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Thursday, December 08, 2005


Appleton's N.W. Mauthe Superfund Site

This is a view inside a special building built by the EPA for purifying groundwater at the N.W. Mauthe Superfund Site at 725 South Outagamie Street in Appleton, right next to Miller Electric. I toured it tonight and was amazed at the story. There use to be a metal plating facility at this location from 1960 to 1987. Apparently toxic chromium solution, with dangerous hexavalent chromium ions, was simply dumped behind the old building into the soil. This went on for years, resulting in high levels of chromium salts in the soil and causing contamination of the groundwater in the area. Norbert W. Mauthe purchased the property from the Wisconsin Chromium Corporation in 1978.

The Department of Natural Resources investigated a complaint about environmental contamination in 1982. The flyer that the DNR gives to visitors of this facility, dated Dec. 2005, states that Mr. Mauthe "did not take the legally required environmental response" so the DNR took legal action against him in 1982. This dragged on until 1986 when Mr. Mauthe died of cancer, possibly associated with exposure to chromium, and in 1988 the state settled with his estate.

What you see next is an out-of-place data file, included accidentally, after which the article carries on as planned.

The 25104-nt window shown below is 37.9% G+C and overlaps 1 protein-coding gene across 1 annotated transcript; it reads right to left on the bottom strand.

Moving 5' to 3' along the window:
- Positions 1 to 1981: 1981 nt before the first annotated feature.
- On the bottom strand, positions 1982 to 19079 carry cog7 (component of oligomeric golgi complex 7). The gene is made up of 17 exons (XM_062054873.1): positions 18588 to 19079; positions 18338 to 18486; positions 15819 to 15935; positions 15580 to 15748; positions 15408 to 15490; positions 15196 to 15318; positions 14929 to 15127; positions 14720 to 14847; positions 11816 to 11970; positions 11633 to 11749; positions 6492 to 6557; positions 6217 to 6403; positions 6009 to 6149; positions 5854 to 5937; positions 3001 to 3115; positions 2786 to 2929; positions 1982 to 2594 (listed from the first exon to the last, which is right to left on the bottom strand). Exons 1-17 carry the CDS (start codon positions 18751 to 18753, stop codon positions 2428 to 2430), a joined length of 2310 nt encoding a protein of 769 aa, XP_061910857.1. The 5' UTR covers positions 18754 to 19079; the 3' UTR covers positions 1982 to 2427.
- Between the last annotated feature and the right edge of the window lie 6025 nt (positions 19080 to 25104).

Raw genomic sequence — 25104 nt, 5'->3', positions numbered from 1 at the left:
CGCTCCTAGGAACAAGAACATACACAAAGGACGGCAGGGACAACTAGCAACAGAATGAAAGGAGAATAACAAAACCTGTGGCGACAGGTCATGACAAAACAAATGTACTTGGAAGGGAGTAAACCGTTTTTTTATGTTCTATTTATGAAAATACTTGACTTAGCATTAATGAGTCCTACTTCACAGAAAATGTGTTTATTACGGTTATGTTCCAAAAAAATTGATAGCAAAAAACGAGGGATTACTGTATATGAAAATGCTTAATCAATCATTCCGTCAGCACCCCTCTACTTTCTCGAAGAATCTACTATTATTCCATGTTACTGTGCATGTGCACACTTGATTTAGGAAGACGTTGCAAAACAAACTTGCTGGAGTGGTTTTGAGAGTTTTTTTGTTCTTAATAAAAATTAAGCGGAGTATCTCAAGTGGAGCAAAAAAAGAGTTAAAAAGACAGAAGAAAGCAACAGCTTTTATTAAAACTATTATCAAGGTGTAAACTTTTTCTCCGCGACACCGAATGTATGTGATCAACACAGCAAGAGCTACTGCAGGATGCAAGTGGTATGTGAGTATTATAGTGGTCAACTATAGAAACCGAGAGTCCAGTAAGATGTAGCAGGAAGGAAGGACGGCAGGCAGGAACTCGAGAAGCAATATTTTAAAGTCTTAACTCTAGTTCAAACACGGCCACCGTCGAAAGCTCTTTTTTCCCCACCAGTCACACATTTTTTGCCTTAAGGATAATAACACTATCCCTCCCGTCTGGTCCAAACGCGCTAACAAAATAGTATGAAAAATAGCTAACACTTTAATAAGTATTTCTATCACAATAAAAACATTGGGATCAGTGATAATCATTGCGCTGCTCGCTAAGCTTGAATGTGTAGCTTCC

In 1984 the DNR removed contaminated soils and paved the grounds with asphalt to reduce the flow of rainwater into the contaminated region.

The EPA added this site to their Superfund National Priorities List, making it eligible for federal funding. Millions were spent to install the clean-up facility, which has large tanks for pumping in groundwater from multiple collection points in the neighborhood, and for processing the groundwater by reacting it with ferrous sulfate to reduce the chromium to the less toxic trivalent form, which is then precipitated by reaction with alkali to form a sludge. Large quantities of water have been processes continuously since 1998, resulting in a negligible quantity of sludge - apparently just a few dozen pounds so far.

Why is so little chromium being removed? Apparently because the removal of the contaminated soil was so effective that there is very little chromium left in the water to remove. The initial groundwater concentration of chromium back around 1998 was 600,000 parts per billion. After removal of the soil, it dropped dramatically and has been relatively flat at about 600 parts per billion. The acceptable limit for chromium is 100 parts per billion.

Our guide was Jennifer Borski, the DNR project manager responsible for this site. This knowledgeable and dynamic person helped a group of about 50 young people learn more about environmental reclamation. Thanks, Jennifer!

Man, how would you like to have a national Superfund site named after you? I hope my grandchildren don't have to deal with brochures talking about the J.D. Lindsay Superfund Site.